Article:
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'I’m just not sure.' The persistence of uncertainty in the information seeking of undergraduate students with dyslexia

Beveridge, L., Makri, S. ORCID: 0000-0002-5817-4893 & Macfarlane, A. ORCID: 0000-0002-8057-0737 (2022). 'I’m just not sure.' The persistence of uncertainty in the information seeking of undergraduate students with dyslexia. In: Information Research: an international electronic journal. Information Seeking in Context (ISIC), 26-29 Sep 2022, Berlin, Germany. doi: 10.47989/irisic2207


Introduction. As information seeking progresses, it is expected feelings of uncertainty surrounding, for example, the information need, what information will be useful to satisfy the need and how well the need has been satisfied will shift towards confidence and clarity. The six corollaries offered by Kuhlthau outline and explain areas where this shift can happen. However, does it happen for all groups of information-seekers? Undergraduate students with dyslexia often have lower information seeking-related self-efficacy than their peers and this can result in uncertainty persisting throughout information seeking.

Method. Retrospective naturalistic think aloud observations were held with 20 undergraduate students with dyslexia. After looking for information for one of their (self-chosen) assignments, participants were invited to explore their thoughts, feelings and actions with the researcher while watching a screen recording of their information seeking session.

Analysis. First, an inductive reflexive Thematic Analysis was conducted which revealed self-efficacy to be a key influence in the information seeking behaviour of undergraduate students with dyslexia. To investigate this further, a dedicated deductive analysis was conducted leveraging Kuhlthau’s six corollaries.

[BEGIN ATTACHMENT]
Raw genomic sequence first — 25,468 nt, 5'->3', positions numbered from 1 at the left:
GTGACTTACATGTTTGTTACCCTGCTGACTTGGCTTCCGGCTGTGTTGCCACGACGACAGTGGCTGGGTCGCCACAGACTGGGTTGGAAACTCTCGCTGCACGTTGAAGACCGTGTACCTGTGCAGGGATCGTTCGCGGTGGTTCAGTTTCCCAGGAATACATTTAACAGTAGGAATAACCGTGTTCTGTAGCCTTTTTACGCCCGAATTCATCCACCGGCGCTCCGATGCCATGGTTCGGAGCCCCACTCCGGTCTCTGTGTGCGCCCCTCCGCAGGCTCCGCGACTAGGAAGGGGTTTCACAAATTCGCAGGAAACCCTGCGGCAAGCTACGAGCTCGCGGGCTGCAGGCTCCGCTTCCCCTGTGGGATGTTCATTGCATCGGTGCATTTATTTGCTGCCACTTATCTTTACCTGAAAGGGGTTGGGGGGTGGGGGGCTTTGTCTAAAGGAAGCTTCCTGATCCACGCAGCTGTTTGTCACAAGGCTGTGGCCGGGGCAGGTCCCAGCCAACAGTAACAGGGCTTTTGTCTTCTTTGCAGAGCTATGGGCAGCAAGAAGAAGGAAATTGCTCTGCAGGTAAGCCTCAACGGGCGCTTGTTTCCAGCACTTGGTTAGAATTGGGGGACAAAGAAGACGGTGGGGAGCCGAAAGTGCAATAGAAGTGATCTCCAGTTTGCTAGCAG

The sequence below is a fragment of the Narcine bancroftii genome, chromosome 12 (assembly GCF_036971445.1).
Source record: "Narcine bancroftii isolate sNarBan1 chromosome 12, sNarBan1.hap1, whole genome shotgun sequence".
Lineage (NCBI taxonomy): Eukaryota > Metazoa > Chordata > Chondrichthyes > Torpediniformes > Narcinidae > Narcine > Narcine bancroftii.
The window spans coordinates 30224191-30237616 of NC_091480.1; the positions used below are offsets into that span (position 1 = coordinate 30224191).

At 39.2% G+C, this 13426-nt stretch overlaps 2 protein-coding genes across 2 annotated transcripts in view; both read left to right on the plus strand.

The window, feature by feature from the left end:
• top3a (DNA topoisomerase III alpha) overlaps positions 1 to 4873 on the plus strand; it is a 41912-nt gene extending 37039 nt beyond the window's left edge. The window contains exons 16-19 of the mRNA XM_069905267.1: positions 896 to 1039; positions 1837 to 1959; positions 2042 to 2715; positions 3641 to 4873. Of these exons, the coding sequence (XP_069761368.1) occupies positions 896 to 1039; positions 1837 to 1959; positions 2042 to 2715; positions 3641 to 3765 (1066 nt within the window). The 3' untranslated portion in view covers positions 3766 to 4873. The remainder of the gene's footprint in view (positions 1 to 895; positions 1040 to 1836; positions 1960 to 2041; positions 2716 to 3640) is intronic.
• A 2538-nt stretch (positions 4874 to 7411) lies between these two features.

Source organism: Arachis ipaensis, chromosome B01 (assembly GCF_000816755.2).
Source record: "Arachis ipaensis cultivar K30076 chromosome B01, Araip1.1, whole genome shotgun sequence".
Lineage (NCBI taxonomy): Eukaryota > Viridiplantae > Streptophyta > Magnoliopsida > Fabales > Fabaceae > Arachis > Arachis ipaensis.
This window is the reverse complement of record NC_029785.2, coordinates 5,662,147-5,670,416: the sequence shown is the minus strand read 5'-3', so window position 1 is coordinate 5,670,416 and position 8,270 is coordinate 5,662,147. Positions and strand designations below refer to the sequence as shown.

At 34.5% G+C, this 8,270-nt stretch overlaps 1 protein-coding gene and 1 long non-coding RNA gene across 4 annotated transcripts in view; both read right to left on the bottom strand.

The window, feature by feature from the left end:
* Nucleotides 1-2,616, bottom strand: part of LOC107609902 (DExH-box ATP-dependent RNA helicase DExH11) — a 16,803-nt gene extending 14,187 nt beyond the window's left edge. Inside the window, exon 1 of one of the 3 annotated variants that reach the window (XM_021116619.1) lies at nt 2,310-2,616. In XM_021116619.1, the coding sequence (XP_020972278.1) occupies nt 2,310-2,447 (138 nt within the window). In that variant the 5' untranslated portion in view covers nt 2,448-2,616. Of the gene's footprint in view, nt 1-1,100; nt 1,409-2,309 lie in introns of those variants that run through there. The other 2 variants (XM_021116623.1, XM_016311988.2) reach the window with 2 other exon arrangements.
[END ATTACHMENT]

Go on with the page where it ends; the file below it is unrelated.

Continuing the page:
Results. The expected shift away from uncertainty towards clarity and confidence was found to be either delayed, disrupted or prevented by participants’ low self-efficacy surrounding selecting and spelling keywords and reading, interpreting and evaluating information online. Uncertainty persisted throughout information seeking and was rarely reduced or resolved.

Conclusions. Key areas for additional support during information seeking for this user group are identified, including keyword selection and spelling, accurate reading and interpretation and confident evaluation of online information.

Publication Type: Conference or Workshop Item (Paper)
Additional Information: This work is licensed under a Creative Commons License.
Subjects: B Philosophy. Psychology. Religion > BF Psychology
R Medicine > R Medicine (General)
Z Bibliography. Library Science. Information Resources > Z665 Library Science. Information Science
Departments: School of Science & Technology > Computer Science
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